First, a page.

Frustrated panel plays broker

Zoning Board delays Maple Lawn decision, wants the parties to forge a compromise

December 23, 2005|BY A SUN REPORTER

It is an unusual turn of events when elected officials condemn their own process. Such was the case this week when the County Council, sitting as the Zoning Board, surprised many by first playing broker and then delaying any decision.

The episode left a sour taste even in the mouths of the participants, prompting the chairman, Guy Guzzle, to describe it as "lousy."

In the end, the board hopes that behind-the-scenes discussions can forge a compromise to the long-standing and contentious debate over how the luxury planned community of Maple Lawn, Maryland should proceed.

But it may be difficult to reach a settlement because the developer and his critics are far apart on fundamental issues.

The developer is seeking approval of a plan to build a 242-unit, age-restricted, or senior housing, complex within Maple Lawn, and to have added 52 units that the county eliminated without discussion when it approved Maple Lawn in December 2000.

At the same time, the county doubled to 100 the number of moderate-income housing units required in the development.

Richard B. Talkin, an attorney representing the developer, said that without the 52 units, moderate-income families will be unable to afford them because of the annual and monthly fees condominium owners face. The issue, he said, is one of economic scale by spreading those costs over a sufficient number of affluent residents.

"We don't have enough market-rate units to make the monthly fees affordable" for the moderate-income owner, he said.

Talkin said that if the county followed its own regulations, Maple Lawn's application would be approved. "Just follow the criteria," he said.

Opponents -mainly neighborhood associations - oppose both requests.

"We've done this already," said G. Macy Nelson, an attorney representing opponents to the expansion of Maple Lawn. "Every argument [Talkin has] made was presented in some fashion during the year 2005 and 1999-2000. It's time to end this case."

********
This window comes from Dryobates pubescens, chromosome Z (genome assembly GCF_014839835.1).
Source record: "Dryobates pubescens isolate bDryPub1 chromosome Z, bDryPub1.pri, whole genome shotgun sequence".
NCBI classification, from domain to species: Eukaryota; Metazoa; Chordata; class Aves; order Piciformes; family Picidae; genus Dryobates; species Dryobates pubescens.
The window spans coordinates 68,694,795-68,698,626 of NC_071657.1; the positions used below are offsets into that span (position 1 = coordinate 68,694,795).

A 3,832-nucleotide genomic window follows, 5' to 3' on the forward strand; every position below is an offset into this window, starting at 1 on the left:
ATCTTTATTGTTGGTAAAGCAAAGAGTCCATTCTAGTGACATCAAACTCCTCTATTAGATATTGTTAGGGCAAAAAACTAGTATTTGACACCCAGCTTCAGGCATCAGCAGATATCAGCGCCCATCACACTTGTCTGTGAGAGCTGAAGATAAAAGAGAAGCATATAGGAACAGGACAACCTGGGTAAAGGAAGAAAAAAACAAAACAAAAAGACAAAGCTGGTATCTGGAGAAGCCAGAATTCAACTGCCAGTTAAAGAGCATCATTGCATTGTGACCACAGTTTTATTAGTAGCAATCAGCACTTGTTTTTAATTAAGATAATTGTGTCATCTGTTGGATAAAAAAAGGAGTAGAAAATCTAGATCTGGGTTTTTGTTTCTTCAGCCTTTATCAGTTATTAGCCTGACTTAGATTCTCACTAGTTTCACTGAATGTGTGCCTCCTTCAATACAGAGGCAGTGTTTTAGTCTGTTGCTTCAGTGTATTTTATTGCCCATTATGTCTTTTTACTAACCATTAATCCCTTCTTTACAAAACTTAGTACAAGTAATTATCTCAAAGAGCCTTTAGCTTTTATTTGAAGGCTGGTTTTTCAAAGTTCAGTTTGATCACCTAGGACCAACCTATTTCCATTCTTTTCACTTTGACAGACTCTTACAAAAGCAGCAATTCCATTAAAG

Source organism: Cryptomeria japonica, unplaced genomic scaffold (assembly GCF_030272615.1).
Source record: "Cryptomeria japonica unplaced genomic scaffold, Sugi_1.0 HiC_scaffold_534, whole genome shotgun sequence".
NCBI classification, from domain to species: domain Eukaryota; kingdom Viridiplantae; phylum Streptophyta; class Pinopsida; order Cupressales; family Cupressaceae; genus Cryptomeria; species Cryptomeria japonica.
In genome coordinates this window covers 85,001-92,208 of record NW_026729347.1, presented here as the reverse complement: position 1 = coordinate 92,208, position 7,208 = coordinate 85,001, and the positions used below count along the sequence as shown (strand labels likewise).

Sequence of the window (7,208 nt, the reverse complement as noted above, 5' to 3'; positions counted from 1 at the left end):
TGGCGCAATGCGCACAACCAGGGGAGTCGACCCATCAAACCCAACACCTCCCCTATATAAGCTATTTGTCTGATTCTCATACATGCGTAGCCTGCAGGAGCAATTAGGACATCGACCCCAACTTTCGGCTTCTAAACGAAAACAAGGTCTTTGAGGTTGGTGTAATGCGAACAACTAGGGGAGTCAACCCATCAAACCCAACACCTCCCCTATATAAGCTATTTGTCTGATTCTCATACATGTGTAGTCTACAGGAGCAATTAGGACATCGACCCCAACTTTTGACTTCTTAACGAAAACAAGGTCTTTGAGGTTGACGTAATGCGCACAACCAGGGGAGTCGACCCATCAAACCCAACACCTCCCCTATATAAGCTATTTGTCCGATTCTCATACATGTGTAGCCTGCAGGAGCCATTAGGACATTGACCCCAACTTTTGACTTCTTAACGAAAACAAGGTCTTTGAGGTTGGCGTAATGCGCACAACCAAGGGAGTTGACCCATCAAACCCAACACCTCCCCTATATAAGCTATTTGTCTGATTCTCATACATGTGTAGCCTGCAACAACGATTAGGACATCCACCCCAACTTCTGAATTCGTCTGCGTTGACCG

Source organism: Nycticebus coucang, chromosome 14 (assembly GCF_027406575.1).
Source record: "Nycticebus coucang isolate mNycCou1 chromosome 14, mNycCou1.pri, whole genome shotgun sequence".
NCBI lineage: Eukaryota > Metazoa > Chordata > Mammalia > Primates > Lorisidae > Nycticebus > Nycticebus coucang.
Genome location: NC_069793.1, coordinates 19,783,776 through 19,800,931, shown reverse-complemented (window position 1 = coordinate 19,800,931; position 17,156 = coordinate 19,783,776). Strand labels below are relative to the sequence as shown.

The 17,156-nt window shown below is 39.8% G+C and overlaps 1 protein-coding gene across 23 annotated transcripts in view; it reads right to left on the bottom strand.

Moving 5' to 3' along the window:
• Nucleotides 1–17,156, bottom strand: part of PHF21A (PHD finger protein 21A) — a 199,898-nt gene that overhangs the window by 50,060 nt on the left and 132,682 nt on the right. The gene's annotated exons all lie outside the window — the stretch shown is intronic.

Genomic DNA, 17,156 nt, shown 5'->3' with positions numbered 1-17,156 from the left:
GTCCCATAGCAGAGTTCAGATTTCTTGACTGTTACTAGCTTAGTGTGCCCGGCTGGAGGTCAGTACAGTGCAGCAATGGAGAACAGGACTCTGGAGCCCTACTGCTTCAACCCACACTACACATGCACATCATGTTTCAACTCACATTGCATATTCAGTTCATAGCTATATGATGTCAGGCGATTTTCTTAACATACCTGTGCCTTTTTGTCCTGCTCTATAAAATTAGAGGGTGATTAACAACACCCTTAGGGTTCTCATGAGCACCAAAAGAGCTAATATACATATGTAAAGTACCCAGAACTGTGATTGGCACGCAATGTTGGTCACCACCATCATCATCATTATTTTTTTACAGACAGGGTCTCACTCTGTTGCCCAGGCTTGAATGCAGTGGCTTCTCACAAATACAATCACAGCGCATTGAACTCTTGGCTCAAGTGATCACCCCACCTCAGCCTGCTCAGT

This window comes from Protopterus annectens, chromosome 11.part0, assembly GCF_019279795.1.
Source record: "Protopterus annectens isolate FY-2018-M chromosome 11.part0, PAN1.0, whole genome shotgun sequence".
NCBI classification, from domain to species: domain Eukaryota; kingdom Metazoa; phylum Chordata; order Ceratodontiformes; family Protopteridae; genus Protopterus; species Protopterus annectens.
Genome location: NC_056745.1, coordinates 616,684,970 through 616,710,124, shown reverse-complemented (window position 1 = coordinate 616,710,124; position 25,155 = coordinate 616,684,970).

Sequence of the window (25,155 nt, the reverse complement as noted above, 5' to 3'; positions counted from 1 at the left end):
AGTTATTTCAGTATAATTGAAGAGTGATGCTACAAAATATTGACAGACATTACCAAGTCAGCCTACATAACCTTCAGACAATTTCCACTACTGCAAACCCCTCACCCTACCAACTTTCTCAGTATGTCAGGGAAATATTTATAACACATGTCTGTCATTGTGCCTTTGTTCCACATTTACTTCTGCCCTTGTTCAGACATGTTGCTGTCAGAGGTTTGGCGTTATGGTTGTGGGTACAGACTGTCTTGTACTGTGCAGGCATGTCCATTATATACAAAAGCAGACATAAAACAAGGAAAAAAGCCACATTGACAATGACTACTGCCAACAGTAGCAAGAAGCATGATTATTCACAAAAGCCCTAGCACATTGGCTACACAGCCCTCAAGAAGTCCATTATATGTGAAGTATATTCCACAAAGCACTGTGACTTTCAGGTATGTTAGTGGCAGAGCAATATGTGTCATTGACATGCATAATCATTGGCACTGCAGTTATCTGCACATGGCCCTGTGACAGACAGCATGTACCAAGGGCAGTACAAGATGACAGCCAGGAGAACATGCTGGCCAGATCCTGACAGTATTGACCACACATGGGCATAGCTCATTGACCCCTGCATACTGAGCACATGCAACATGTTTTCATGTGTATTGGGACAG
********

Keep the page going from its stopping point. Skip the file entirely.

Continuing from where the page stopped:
Based on their public comments, it appeared that at least a majority of the five-member Zoning Board would have sided against the developer, Greenebaum and Rose Associates Inc., in its attempt to build the senior housing complex.

The board members also made it clear that they are weary of the debate over the development, which five years ago required 30 public meetings - many lasting until midnight or later.

What surprised many was that the board, in effect, attempted to broker a partial deal by asking Talkin if his client would be receptive to dropping its request to restore the 52 units the county cut out of the plan five years ago. In exchange, the county would cut in half the required number of moderate-income units.

"Our problem is this was imposed upon us," Talkin responded. "The public knows about it. There's a public policy to provide moderate-income housing - that was the reason it was put on us. And now to come back and say, `Well, let's take that out of there' - that's something we just are really not amenable to doing."

Guzzone and board member Christopher J. Merdon acknowledged that normal procedures were being subverted by trying to work out a compromise on the fly.

"This is a lousy process, and we all know it," Guzzone said. "If we had our druthers - how many years ago? - we would have all sat in a room and knocked this out. ... We continue to, in our heart of hearts, hope that somehow, maybe after this is over, [that] we have behind-the-scenes discussions to find another process to deal with these kinds of questions."

He said he hopes to "put this to an end ... in a way that really is beneficial to everybody."

Merdon responded: "I agree with you 100 percent. It's extremely frustrating because I think we would have solved this in three minutes if we were able to bring the sides [together and] ... sit down at a table and figure this out, instead of playing this game."

John Adolphsen, an opponent of the project, said he was appalled by the board's attempt to be a broker instead of voting on the developer's application.

"In the engineering profession," he said, "you have to be precise and exact, and if you're not, disastrous things can happen. But in the legal profession, they aren't precise. You can't help but wonder why they are so vague. ... Just let the people know what is really going on."

Another critic, Greg Brown, said he believes the board was simply trying to encourage discussions in hopes of finding a suitable resolution.

"They're trying to bring the case to a close," he said.

Guzzone recessed Tuesday night's meeting to an undetermined date, saying: "I would like to hear that there had been discussions among the parties over issues - or concepts - that I raised earlier."

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